Egypt: Sadek, the collector

by Sherif Awad

At Cairo’s Faysal neighborhood, archivist Mohamed Sadek found several reservoirs and spaces set in a one-way street to save his large collections of books, magazines, posters and lobby stills dating to the early days of the 20th century. Upstairs at one of the buildings, he has an office full of large volumes of books, early cinema projectors and antique telephone on his desk where he usually receives his guests of artists, researchers, intellectuals and collationers like himself.

Mohamed Sadek was born at the neighborhood of El-Darb El-Ahmar. He considers his current work not a hobby but a message he inherited from grandfather. In the old days, early 20th century, people used to call them El-Warakeen i.e. the papermen who work in everything related to paper. The grandfather used to have a store called “Sadek Bookshop” in Port-Said Street (at that time, it was called El-Khaleeg El-Masry Street) in El-Sayeda Zeinab neighborhood. When Sadek became a young man, he started to take his father’s place at the family’s shop. However, sales of second of books and magazines were not that high. And so, slowly, Sadek realized that it is better to become a collector and owner of archives of magazines, books, pressbooks and posters retracing Egyptian and Arab history in arts and politics and daily life for him to deal with organizations and not with individuals. “It was in the aftermath of the 1992 earthquake when I decided to develop my practice from a secondhand salesperson to a collector and archivist”, remembers Sadek. “At that time, the Egyptian government wanted that their officials to move smoothly in their private cars to reach any crisis location. Hence, they decided to kick us from our usual place near Al-Azhar up to the mountain near the entrance of infamous El-Batneya neighborhood”. Many intellectuals criticized this evacuation including novelists and columnists Gamal El-Gheitany and Youssef El-Kaid until we were resettled down near El-Azbakeya Garden in El-Attaba. “Once there, I tried to elevate the sales by attracting the eyes of the pedestrians through daily changes I used to make on my newsstand for it to feature a thematical variety of history, arts and pop culture”, explained Sadek who found himself becoming a celebrity guest in radio and tv programs. Many writers come to Sadek or send their assistants seeking archival information for their researches like bigtime screenwriters Waheed Hamed and Youssef Maaty, just to name a few. Also, big-time stars like Adel Imam and Youssra visit Sadek or send people to get books and magazines either featuring them few years ago or to research roles.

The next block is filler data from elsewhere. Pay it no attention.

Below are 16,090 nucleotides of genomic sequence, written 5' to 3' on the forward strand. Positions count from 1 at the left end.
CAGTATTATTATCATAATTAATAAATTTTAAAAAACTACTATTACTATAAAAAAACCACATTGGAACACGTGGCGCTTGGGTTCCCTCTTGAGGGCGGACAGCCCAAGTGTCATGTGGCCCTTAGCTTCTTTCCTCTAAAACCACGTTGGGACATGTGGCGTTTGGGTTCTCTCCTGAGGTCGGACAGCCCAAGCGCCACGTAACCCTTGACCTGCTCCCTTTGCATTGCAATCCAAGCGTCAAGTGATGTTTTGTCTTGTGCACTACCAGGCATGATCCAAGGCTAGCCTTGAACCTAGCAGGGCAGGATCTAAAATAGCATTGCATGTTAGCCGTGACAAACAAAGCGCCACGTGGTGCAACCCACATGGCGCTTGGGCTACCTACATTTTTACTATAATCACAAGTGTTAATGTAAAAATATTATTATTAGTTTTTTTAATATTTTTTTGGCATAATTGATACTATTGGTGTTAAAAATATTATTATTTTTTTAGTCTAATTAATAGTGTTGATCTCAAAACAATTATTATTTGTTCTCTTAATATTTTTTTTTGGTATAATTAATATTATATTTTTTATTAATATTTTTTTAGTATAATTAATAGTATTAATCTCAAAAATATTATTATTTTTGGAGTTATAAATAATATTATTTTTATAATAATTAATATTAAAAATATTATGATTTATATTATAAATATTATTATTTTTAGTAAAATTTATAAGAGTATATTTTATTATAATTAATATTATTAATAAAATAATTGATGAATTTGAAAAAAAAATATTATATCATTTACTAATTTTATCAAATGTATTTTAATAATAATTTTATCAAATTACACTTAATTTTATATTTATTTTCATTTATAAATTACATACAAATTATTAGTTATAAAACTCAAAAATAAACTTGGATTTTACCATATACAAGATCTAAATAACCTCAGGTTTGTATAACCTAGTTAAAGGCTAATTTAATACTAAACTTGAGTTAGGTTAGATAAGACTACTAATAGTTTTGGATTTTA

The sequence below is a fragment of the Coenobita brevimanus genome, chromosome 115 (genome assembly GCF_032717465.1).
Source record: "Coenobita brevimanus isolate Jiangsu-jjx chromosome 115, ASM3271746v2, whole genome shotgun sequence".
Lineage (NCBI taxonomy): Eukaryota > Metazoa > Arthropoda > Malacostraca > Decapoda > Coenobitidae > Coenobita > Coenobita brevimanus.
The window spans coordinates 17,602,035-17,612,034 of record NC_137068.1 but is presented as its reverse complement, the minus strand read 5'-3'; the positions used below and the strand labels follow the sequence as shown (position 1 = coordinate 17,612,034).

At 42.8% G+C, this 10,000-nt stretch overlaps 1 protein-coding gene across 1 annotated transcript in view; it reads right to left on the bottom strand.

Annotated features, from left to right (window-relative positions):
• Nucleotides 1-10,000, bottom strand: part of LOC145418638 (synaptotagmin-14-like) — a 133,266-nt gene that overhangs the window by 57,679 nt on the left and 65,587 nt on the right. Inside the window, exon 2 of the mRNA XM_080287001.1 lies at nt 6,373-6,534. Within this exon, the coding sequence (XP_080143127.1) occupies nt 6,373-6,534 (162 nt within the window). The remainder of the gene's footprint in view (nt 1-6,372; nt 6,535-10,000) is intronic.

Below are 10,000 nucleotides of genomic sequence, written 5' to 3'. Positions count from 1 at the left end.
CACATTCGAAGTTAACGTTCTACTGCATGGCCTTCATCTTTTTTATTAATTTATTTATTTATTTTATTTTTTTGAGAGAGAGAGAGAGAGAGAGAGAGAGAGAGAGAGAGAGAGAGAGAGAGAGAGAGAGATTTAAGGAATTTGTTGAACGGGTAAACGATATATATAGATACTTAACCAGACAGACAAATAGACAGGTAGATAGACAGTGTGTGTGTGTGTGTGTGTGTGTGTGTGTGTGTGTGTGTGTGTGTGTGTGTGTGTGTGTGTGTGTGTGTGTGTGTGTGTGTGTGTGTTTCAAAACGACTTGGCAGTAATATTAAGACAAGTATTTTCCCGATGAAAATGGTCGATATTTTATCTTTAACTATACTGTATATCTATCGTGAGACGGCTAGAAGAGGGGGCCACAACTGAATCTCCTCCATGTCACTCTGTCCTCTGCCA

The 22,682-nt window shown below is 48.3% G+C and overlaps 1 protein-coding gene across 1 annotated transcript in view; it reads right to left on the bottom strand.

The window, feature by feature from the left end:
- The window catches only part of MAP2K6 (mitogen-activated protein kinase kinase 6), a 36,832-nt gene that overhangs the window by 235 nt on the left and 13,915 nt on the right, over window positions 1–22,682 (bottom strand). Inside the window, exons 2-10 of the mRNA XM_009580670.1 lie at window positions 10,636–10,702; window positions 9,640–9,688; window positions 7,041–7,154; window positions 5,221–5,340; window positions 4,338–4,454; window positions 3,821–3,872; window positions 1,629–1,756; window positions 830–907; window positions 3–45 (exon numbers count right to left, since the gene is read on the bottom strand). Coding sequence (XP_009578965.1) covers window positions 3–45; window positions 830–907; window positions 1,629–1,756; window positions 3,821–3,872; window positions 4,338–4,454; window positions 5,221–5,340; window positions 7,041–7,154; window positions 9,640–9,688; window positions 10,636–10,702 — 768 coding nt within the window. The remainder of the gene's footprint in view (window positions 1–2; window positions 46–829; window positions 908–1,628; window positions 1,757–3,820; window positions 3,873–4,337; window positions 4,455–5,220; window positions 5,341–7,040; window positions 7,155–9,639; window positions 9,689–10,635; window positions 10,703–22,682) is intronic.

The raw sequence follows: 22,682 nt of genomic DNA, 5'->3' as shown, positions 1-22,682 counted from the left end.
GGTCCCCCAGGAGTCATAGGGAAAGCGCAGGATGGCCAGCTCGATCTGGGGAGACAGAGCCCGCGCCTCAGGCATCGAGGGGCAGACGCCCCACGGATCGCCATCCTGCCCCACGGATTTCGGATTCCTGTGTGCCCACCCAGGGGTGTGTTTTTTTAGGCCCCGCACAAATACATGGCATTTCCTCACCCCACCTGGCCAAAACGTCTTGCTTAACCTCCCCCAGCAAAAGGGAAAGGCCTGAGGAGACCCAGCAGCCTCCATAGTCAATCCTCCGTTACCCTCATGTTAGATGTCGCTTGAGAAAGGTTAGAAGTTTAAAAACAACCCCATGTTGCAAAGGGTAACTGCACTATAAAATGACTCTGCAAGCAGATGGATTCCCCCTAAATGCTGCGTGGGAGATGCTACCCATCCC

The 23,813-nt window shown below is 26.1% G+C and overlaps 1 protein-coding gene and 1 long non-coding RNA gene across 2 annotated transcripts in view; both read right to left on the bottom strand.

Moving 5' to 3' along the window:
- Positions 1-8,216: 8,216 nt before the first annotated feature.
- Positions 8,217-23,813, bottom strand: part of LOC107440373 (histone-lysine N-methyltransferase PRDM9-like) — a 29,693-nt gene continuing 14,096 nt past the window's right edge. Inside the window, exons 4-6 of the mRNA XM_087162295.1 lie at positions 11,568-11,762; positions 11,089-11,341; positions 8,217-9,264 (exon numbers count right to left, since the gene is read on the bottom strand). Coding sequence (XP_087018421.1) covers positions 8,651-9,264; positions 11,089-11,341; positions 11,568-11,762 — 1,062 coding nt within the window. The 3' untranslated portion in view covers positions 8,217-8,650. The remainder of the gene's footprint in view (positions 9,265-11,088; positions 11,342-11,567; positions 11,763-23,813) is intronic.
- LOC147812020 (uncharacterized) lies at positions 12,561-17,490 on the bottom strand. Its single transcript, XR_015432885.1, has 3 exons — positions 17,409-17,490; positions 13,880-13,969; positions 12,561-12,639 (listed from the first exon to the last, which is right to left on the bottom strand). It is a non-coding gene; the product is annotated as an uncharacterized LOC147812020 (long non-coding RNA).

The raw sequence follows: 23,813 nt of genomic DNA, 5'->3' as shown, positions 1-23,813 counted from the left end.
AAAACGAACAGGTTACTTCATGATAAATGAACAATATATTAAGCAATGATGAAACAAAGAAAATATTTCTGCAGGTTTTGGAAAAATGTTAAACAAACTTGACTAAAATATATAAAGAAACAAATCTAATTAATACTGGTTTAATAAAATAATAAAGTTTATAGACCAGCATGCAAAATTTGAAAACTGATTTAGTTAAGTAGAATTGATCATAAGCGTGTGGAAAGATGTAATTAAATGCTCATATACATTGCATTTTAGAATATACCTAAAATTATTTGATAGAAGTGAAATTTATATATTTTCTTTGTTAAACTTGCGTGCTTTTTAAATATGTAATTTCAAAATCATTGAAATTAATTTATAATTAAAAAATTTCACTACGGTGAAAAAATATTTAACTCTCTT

Sadek organized many exhibitions in Egypt and abroad. The most prominent was during the 2014 edition of the Cairo International Film Festival (CIFF) when he exhibited classic posters from the golden era of black and white of Egyptian cinema in addition to pressbooks, lobby stills and even old formats of box office tickets which retraced the film industry’s different decades. Also, Sadek was invited the UAE where he succeeded to gather publications and photos retelling the 70-year history of the state of emirates until nowadays.

Sadek also has a great line of customers of film fans and collationers like himself. “My biggest sale was a one-folio size poster of Youssef Chahine’s Salah El-Deen The Conqueror which I have sold to an America guy with a prize of 1000 dollars”, reveals Sadek who is receiving customers at his downtown Cairo shop and at the many reservoirs he owns in Faysal neighborhood. “I like to sell and buy in the real world”, he explains. “I have never been convinced to post my items on sites like ebay for sales or auctions. You know why? Because it is quite an experience for a customer to come and see and feel the real thing. A photo of an item on the internet could be unreal and deceiving”.
But how Sadek is seeing himself ten years from now? He doesn’t want to sell online or to digitize his archives like most organizations and individuals do. “I hope I can deal with Egyptian organization to retrace the history of Egypt like I did in Saudi Arabia and Emirates”, hopes Sadek who is criticizing our national entities for their bureaucracy that is not providing him spaces to exhibit his memorabilia. Until things change, Sadek will be exhibiting again during the next edition of CIFF and at the UAE during its national days festivities.

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